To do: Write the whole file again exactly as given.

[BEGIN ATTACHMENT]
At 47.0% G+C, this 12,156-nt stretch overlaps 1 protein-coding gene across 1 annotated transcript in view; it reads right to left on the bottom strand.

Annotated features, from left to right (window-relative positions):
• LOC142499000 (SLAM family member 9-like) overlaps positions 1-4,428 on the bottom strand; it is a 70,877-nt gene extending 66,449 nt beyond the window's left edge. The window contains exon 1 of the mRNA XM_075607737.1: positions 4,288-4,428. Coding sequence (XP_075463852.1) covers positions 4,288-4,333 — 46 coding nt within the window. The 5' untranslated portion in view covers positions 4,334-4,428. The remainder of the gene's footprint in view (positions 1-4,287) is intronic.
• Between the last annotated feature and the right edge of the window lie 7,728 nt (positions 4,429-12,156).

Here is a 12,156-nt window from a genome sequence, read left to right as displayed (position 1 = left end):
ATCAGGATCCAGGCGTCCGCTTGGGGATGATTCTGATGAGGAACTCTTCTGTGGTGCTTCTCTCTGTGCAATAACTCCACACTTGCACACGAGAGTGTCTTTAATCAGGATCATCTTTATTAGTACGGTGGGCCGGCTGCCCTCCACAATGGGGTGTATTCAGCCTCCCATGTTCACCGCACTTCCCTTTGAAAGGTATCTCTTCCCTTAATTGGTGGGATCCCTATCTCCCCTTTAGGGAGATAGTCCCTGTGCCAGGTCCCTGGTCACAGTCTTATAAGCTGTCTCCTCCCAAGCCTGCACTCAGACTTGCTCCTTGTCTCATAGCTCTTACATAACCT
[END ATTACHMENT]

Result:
At 47.0% G+C, this 12,156-nt stretch overlaps 1 protein-coding gene across 1 annotated transcript in view; it reads right to left on the bottom strand.

Annotated features, from left to right (window-relative positions):
• LOC142499000 (SLAM family member 9-like) overlaps positions 1-4,428 on the bottom strand; it is a 70,877-nt gene extending 66,449 nt beyond the window's left edge. The window contains exon 1 of the mRNA XM_075607737.1: positions 4,288-4,428. Coding sequence (XP_075463852.1) covers positions 4,288-4,333 — 46 coding nt within the window. The 5' untranslated portion in view covers positions 4,334-4,428. The remainder of the gene's footprint in view (positions 1-4,287) is intronic.
• Between the last annotated feature and the right edge of the window lie 7,728 nt (positions 4,429-12,156).

Here is a 12,156-nt window from a genome sequence, read left to right as displayed (position 1 = left end):
ATCAGGATCCAGGCGTCCGCTTGGGGATGATTCTGATGAGGAACTCTTCTGTGGTGCTTCTCTCTGTGCAATAACTCCACACTTGCACACGAGAGTGTCTTTAATCAGGATCATCTTTATTAGTACGGTGGGCCGGCTGCCCTCCACAATGGGGTGTATTCAGCCTCCCATGTTCACCGCACTTCCCTTTGAAAGGTATCTCTTCCCTTAATTGGTGGGATCCCTATCTCCCCTTTAGGGAGATAGTCCCTGTGCCAGGTCCCTGGTCACAGTCTTATAAGCTGTCTCCTCCCAAGCCTGCACTCAGACTTGCTCCTTGTCTCATAGCTCTTACATAACCT